Aardvarks (Orycteropus afer) are a crucial part of the ecosystem in sub-Saharan Africa. They eat termites that can destroy human-built structures and are ecosystem engineers like beavers. They build large tunnels underground and these burrows can provide shelter that protects other animals. Their poop can also offer clues to how this elusive species is impacted by climate change.
In a study published December 13 in the journal Diversity and Distribution months of poop samples revealed that the aridification–or drying and heating–of the aadvarks’ landscape is isolating the animals from one another. The study’s authors believe this could have implications for the species’ long-term survival.
“Everyone had heard of aardvarks and they are considered very ecologically important but there has been little study of them,” study co-author and Oregon State University wildlife biologist Clint Epps said in a statement. “We wanted to see if we could collect enough data to begin to understand them.”
Aardvarks are burrowing nocturnal mammals that can weigh up to 180 pounds. They have long snouts that they used to dig out ant and termite hills. They are primarily found throughout the southern two-thirds of Africa. Aardvarks are often compared to pigs and the South American anteater, but they are not related to them. Their closest living relatives are golden moles, manatees, and elephants.
They are categorized as a species of least concern by the IUCN Red List, partially due to the broad range of ecosystems that they can live in. However, little is known about their current population trends or their real distribution across the landscape since they are difficult to study.
“During times of rapid environmental change, evaluating and describing changes in the landscape where a species lives is important for informed conservation and management decisions,” study co-author and Oregon State University wildlife geneticist Rachel Crowhurst said in a statement.
Aardvark DNA has been examined in the past for studies on how mammals evolved, but never using wild aardvark populations. Eps and Crowhurt believe that aardvarks are understudied because they are nocturnal, difficult to trap, and live in low densities across large and often remote landscapes.
They also bury their poop. Epps learned how to recognize aardvark tracks and how to find their buried fecal matter while working as post-doctoral researcher nearly two decades ago in Tanzania. He returned to Africa for six weeks in 2016 to see if he could still spot the signs of aardvark digging and track them through the bush to find the buried treasure.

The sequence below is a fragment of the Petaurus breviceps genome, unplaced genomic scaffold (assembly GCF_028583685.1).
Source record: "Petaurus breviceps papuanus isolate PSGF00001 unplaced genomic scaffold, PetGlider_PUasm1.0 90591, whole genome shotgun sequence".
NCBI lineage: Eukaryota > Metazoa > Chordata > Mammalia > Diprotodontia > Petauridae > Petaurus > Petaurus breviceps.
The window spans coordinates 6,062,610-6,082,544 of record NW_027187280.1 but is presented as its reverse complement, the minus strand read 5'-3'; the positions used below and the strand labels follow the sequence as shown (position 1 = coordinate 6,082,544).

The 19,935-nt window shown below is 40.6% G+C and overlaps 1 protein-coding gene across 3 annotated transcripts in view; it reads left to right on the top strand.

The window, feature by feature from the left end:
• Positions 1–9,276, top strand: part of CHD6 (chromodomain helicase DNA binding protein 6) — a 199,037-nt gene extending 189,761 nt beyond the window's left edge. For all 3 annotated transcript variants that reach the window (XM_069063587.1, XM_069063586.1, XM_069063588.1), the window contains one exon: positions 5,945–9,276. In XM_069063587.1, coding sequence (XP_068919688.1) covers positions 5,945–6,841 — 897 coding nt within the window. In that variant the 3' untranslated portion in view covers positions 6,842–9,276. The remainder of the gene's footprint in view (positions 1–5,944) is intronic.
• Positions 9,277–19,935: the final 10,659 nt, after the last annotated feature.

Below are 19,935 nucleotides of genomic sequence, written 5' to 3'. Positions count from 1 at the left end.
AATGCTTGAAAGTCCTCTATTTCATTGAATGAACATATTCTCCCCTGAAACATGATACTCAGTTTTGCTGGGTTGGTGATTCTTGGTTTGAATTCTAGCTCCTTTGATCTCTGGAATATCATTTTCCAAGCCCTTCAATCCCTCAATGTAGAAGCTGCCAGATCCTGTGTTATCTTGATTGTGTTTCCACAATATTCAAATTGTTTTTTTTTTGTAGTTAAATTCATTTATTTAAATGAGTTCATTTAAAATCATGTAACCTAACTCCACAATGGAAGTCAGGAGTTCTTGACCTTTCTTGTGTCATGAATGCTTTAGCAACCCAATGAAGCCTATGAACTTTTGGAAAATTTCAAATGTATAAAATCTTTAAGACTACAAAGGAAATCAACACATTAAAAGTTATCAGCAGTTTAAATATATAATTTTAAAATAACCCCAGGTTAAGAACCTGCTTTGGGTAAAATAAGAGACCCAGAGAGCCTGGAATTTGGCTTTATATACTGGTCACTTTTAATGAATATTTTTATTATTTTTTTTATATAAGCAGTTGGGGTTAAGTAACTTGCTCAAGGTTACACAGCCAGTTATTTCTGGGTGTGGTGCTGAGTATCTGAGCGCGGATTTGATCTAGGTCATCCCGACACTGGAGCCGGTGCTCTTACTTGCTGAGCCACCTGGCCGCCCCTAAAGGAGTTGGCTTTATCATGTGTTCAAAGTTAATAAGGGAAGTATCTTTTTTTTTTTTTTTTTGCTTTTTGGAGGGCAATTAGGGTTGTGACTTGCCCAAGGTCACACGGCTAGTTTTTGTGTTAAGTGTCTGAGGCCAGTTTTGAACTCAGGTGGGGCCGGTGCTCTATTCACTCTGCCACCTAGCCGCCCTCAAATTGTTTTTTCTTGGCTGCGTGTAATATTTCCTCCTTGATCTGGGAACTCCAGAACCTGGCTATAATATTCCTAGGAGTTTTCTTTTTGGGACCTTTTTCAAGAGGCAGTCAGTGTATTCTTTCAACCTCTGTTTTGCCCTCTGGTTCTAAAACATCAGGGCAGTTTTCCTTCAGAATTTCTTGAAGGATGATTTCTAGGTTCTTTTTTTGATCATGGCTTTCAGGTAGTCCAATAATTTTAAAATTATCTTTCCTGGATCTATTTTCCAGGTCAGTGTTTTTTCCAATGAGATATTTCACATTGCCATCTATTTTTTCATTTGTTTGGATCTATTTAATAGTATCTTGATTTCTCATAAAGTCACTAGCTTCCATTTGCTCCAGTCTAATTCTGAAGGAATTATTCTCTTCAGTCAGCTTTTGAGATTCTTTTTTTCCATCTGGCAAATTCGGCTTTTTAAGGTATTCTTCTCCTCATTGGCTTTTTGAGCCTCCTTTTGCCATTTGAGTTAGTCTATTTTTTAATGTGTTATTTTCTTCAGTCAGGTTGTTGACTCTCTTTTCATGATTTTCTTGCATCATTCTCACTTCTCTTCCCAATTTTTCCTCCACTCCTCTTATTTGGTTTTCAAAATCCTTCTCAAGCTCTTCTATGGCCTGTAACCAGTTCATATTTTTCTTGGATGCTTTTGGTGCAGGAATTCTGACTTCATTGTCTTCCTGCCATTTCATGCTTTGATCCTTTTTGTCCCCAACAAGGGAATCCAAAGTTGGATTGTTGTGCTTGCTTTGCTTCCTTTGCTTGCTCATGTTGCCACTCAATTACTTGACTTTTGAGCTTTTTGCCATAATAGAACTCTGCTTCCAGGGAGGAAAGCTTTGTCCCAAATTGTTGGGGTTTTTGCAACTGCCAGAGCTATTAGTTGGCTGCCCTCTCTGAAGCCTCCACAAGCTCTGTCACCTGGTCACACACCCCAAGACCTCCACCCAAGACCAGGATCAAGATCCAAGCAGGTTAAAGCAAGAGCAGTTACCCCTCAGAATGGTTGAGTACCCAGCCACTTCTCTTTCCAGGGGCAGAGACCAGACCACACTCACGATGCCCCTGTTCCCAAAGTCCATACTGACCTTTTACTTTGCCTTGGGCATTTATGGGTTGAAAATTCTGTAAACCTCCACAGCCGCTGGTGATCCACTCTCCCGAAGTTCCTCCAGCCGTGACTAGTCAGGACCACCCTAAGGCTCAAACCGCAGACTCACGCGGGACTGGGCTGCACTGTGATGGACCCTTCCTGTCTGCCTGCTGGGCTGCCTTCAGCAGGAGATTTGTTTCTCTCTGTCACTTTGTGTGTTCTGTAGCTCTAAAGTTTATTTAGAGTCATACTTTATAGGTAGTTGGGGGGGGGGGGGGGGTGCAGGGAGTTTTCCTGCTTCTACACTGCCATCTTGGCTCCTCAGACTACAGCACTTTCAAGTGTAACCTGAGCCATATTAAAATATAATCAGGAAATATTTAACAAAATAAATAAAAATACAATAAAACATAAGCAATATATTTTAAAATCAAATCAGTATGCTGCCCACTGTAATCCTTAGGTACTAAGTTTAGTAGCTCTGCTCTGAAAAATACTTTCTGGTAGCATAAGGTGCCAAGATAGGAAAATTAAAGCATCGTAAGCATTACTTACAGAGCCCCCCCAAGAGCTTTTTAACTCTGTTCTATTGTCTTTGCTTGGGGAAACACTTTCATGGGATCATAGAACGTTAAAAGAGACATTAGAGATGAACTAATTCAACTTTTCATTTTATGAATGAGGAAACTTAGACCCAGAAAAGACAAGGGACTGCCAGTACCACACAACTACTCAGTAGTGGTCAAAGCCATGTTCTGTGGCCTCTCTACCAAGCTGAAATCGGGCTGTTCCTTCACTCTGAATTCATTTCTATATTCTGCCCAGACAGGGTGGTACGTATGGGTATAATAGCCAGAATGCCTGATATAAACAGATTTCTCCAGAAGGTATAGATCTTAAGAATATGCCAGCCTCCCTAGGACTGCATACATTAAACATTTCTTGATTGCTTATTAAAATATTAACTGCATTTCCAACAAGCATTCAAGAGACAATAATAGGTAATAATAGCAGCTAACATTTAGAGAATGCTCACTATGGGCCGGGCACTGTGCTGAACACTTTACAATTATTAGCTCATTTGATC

“I wanted to work on a system that was understudied, where anything I learned would likely be truly new information to the scientific community,” Epps said. “I also wanted to work over large landscapes, on foot, alone or with a friend or with guards when needed, in protected areas, with minimal logistical support and little cost.”
In this new study, the team used the genetic information aardvark poop samples as a way to better understand the range of where they live. They surveyed eight protected and four privately owned areas in South Africa, two protected areas in Eswatini, and one location in Kenya. In total, they collected 253 fecal samples and analyzed 104 high quality samples for their genetic information.
Next, they used the genetic information to make inferences about where the aardvarks were distributed and how they moved across the landscape. For instance, if the genetic testing revealed that fecal samples collected in different spots all came from the same aardvark, the team used that to determine the scale of an individual animal’s movement.
The genetic information suggested that there are three regional divisions of aardvarks in South Africa. The animals in the western, central, and eastern regions of the country were also somewhat isolated. Individuals were detected at various locations separated by up to 4.3 miles. Their home ranges may be larger than previously determined, particularly in more arid areas where food may be more scarce.
Closely related aardvarks were detected as far as 27.3 miles apart and individuals found less than 34 miles were more genetically similar. The team also found that aardvarks may disperse up to 34 miles from where they are born. The genetic differences between individuals was larger when the landscapes between the animals were more dry and hot, which suggests that the movement throughout those arid areas may be restricted.
“Our initial findings suggest that climate change will increase habitat fragmentation and limit gene flow for aardvarks, particularly where precipitation is expected to decrease and temperature increase,” Epps said. “With aridity expected to increase in southernmost Africa under most climate change scenarios, the need for further research is clear.”
The team plans to perform genomic analysis on new samples and conduct field work across a wider area.